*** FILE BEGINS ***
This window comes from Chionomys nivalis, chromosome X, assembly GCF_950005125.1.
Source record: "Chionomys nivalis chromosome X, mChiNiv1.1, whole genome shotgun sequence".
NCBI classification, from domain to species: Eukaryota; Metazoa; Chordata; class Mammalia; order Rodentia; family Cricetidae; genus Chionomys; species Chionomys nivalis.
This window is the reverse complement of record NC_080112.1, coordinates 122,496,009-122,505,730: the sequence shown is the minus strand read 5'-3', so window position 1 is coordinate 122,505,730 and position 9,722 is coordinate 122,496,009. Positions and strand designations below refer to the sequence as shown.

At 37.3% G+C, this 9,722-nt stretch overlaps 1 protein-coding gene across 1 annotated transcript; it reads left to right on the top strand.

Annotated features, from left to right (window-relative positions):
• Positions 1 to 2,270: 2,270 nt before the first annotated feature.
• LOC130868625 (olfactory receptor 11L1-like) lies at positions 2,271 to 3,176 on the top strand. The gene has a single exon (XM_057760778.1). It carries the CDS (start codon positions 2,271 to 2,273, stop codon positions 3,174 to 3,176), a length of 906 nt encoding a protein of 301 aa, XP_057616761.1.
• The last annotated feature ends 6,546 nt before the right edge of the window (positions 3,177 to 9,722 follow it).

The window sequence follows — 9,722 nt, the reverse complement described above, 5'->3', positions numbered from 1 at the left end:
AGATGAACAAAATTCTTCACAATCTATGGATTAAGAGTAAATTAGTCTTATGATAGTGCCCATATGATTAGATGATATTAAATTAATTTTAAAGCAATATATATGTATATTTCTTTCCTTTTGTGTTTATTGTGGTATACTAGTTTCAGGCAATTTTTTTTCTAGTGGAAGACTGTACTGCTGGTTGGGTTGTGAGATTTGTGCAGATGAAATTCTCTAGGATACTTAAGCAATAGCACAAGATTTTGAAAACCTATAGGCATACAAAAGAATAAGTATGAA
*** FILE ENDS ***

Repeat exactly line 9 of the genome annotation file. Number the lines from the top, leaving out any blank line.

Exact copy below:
• The last annotated feature ends 6,546 nt before the right edge of the window (positions 3,177 to 9,722 follow it).